Melissa Eden Campbell:
purple aardvark

I have spent the majority of my life in the Southern United States. I was born in Huntsville, AL in 1970 and have lived in Texas, Oregon, and Georgia as well. All of the locations in which I have lived have given me some interesting perspectives on the human race, and perhaps unusual perspectives on myself.

Before I ever started school I had learned to read. I even wrote a story or two with the type of illustrations that only a child can fully master. And then I started school. I recall so very clearly being in elementary school and having art class with Ms. Dempsey. She always had kind words for me while I was painting or making things from clay. The art program was canceled. I couldn't understand why. It wasn't until I was older that I learned of the policies that cut things like art out of early education.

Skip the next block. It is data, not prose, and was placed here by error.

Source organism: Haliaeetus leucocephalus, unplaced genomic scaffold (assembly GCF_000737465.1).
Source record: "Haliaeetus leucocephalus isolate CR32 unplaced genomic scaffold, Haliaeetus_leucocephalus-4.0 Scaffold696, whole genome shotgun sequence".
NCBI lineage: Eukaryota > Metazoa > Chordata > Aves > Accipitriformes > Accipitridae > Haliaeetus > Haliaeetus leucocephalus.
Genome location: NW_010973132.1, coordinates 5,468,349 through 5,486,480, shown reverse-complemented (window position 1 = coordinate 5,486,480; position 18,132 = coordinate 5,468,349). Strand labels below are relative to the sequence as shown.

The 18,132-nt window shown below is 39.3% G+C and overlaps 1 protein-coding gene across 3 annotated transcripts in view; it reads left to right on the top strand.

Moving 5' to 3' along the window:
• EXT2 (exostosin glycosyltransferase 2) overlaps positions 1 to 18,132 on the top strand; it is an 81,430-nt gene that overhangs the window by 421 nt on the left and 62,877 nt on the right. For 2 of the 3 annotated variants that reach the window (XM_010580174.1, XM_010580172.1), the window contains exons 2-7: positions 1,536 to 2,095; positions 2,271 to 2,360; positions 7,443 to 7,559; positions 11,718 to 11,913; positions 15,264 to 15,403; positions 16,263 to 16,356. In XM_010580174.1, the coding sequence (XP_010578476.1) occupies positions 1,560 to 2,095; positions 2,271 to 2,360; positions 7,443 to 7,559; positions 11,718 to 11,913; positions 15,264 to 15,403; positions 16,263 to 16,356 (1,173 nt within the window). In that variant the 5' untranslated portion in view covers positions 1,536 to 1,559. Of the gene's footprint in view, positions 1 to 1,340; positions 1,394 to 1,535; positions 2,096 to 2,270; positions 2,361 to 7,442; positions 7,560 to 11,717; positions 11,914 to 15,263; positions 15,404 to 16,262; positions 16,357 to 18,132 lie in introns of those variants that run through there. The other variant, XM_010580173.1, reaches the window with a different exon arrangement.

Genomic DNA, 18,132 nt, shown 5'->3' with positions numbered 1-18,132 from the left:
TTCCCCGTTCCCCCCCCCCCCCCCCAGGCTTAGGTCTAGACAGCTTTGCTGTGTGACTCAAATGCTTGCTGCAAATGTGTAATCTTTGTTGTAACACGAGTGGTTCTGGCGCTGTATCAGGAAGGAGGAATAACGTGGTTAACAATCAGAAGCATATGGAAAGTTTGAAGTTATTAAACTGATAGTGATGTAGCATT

I think it was while I was in the third grade when I was deemed "above average intelligence" by the powers that be. I was placed in a class for "gifted" students, and at least there we FM not radio by M E Campbellwere allowed to do creative projects. This was my very first exposure to what our teacher called junkyard art. We were taken outside, encouraged to pluck garbage and shape it into something new. I was obsessed with this concept to the point where I didn't want to do anything else. I kept asking to be sent outside so that I could find more stuff to work with. At first my teacher indulged this, but my extreme enthusiasm probably got a bit out of hand, and eventually I was no longer allowed to roam about collecting up bits of broken glass to make my "works of art."